Heading to the Mountains of Afghanistan with Ascend
It is 1230am, Kabul Afganistan and we leave in a few hours - to beat traffic and get to the mountains early. Yesterday we loaded our truck with all our gear and sent it north - 50 donkey loads worth. Today was supposed to be mellow … but of course it didn’t happen. Istead it was jam packed with last-minute logistics and planning.
This included a wild variety of shopping - from visiting the german medical cliniic to get some medicines, to a more boring stop at the fancy ‘normal by western standards’ shop to buy lunch food for the car. The shopping trip culminated in a trip to the Bush market - which I was told should be renamed the Obama market. This is where you can buy all sorts of western goods - mostly stolen. Here we found cliff bars (but had to ignore the long since expired date) and toys for the kids. It was hard to find any toys for the girls - and all I could find were jump ropes. We are hoping to give them out in the Shepards village where we will stay tomorrow night after our first day of walking into the mountains.
Women here are almost universally not allowed to play sports. The film crew interviewed a member of parliament this morning who insisted that if a girl played volleyball, or tennis or any sport she would lose her virginity. As ignorant as this sounds … there is more to the story. You see, all women in Afghanistan are subject to a virginity test by a doctor before marriage. If a women fails this test terrible things will come her way. As many of you know - any young girl who plays sports will likely ‘lose her hymen’. Hence, any young girl who plays sports will likely not pass the ‘virginity’ examination even if she has abided by all laws of chastity. The consequence to such a young girl can be catastrophic. These are not simple views to change.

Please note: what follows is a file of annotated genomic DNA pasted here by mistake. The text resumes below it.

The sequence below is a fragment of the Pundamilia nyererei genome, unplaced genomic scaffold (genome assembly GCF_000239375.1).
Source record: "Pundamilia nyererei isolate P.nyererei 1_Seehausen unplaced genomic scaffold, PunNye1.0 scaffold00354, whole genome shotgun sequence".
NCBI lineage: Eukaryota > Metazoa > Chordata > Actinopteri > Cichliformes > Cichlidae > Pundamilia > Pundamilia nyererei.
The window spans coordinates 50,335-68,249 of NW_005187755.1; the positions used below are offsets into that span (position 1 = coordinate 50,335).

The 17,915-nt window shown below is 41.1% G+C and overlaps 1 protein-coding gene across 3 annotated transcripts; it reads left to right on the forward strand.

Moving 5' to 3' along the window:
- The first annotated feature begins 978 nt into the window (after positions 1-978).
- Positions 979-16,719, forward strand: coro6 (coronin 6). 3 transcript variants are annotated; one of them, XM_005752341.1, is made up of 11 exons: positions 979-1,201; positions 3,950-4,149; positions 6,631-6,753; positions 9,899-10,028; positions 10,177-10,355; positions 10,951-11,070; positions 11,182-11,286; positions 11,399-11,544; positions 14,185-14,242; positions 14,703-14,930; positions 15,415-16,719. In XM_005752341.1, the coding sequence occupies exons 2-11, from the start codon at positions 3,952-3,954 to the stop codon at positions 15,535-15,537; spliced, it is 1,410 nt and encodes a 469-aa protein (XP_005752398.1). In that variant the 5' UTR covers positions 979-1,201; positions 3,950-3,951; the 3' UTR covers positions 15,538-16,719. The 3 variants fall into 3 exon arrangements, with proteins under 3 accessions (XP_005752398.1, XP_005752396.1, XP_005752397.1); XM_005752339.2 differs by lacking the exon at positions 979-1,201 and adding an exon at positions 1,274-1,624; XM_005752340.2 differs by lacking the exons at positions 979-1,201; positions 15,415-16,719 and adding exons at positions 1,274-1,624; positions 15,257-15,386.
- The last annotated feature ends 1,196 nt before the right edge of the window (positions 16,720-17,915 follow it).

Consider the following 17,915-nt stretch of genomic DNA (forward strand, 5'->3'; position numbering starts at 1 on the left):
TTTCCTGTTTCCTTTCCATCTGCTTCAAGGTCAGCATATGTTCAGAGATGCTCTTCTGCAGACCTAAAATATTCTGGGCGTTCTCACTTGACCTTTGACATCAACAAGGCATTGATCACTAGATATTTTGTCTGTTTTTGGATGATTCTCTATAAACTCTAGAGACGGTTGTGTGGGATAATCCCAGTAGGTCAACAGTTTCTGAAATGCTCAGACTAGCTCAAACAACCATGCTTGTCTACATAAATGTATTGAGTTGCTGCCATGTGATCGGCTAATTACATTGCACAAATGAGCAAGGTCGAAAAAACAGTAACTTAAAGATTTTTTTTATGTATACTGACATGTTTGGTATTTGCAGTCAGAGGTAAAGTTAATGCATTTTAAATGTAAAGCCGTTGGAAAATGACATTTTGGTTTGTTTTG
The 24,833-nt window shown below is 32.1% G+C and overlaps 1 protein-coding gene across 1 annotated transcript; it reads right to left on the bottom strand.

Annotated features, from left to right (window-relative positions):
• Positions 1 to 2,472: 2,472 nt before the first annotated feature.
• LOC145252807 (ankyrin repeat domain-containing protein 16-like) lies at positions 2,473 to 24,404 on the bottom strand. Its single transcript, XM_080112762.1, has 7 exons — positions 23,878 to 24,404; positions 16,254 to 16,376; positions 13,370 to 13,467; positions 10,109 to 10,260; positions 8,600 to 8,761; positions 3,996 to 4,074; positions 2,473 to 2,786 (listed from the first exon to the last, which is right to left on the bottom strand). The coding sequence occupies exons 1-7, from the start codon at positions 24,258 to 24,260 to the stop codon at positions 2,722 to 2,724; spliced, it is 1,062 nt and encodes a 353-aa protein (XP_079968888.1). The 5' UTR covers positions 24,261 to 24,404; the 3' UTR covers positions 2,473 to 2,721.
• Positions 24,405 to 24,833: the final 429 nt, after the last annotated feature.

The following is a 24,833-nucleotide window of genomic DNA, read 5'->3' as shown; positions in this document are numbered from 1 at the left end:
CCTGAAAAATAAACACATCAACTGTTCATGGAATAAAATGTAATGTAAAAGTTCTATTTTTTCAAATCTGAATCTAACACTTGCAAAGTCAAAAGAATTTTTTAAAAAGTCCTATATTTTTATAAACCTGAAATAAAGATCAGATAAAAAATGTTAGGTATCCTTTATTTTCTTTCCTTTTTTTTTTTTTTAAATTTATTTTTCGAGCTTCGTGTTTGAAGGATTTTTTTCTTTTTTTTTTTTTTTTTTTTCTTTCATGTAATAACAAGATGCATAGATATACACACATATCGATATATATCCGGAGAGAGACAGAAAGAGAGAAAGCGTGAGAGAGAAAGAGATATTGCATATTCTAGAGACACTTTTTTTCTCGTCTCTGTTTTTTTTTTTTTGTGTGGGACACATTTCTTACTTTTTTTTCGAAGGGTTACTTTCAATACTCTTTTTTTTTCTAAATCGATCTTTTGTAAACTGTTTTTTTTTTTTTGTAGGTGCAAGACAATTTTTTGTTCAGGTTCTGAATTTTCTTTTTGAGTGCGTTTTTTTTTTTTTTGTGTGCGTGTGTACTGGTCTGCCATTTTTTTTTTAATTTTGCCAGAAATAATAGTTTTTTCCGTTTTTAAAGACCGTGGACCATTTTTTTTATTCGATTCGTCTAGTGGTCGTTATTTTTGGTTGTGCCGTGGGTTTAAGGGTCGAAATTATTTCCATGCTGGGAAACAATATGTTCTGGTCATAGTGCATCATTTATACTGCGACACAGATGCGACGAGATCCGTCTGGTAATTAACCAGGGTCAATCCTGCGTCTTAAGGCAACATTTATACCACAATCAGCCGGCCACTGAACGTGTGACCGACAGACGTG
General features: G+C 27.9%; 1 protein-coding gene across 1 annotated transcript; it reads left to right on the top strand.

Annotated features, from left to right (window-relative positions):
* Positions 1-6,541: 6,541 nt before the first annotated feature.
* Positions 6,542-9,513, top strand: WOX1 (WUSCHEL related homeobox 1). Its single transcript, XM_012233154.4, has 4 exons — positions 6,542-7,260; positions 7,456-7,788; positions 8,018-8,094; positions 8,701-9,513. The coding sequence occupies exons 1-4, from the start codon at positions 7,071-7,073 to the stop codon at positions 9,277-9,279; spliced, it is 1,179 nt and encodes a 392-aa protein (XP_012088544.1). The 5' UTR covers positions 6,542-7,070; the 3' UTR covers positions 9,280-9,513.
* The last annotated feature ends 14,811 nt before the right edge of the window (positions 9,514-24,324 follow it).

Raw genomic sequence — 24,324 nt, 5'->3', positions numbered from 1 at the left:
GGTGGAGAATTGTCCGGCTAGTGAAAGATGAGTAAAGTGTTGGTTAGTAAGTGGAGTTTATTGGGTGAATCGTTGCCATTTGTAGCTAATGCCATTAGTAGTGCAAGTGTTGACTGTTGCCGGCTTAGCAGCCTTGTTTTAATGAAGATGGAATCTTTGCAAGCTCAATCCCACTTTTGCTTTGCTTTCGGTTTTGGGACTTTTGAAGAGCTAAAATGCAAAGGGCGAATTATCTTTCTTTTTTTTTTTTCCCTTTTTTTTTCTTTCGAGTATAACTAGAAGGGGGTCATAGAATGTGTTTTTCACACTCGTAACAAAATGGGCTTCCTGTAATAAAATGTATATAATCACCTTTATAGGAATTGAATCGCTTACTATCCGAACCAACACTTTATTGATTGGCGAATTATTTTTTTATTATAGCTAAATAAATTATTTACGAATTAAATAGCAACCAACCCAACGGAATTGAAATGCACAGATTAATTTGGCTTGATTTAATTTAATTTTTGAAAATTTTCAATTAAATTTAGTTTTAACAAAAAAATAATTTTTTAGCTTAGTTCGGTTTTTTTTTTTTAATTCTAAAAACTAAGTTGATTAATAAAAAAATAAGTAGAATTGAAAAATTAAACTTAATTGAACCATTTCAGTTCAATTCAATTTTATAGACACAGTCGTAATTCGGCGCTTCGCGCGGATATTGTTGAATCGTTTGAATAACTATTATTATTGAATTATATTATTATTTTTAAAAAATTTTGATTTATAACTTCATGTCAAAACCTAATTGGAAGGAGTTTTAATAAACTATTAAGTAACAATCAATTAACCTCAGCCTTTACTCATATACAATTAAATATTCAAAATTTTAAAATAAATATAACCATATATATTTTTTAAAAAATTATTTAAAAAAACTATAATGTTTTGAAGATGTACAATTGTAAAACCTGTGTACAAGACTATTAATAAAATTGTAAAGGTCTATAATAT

Later today I was asked to join the film team as they were taken to a secret shelter for abused women. We interviewed 2 - 17 years old girls. They were lovely, kind heated and terrified girls. The shelter was warm and welcoming. A couple dozen women and their young kids smiled curiously at us when we arrived in the hidden courtyard and I tried to communicate with warm and empathetic eyes. The two girls who had agreed to talk to us had horrific stories: One was married at 10, the other at 13. They were married to brothers who sound like they are old men. One was ’traded’ by her father so her father could marry her new husband’s sister. Girls have no say in these matters and each of these girls was becoming the 2nd wive to these old men. They were rich and well respected men who had each killed one of their earlier wives - with impunity.
(Note: These girls are not the girls in the above story ... but also appear to be about 10-13 years of age.)
After too many years of abuse and threats - These 2 girls ran away. They took 17 days to get to Kabul where through a series of good luck and the compassion of kind Muslims they were taken to this safe house. They are terrified - with good reason - that their husbands will kill them if they are found. It was heart breaking. These girls are the age of our girls in girls on ice. Perhaps what made me the most sad was that when asked what the possible best solution was - they had no answer. It was as if they no longer have the ability to dream beyond the simple dream of being able to divorce the tyrant who they were forcibly married to. Tragic.
I recal a quote I recently read by Hemmingway:
The world breaks everyone and afterward many are strong in the broken places.
I know many of you wonder why I am willing to risk so much to come here - but for me I am inspired by the women of this land who risk so much to just have simple dreams. Like the dream of going to school. Or of a husband who does not abuse them, Or of having the freedom to play a sport like the boys. They are willing to risk their lives for these things, simple things we take for granted. Its as if those who young girls I met today had a sense that there is more to the world and that they deserve more. So they acted in desperation, risked everything, and are hopefully on the way towards a better life. I know that if these two girls are granted their divorce, and protected by the good people of this country, then they will be among the growing number of women who are stronger for having been broken. They will hopefully be part of the solutions this land so desperately needs.
So wish me luck as I leave behind these concrete walls and barbed wire protected compound as we head into the hills.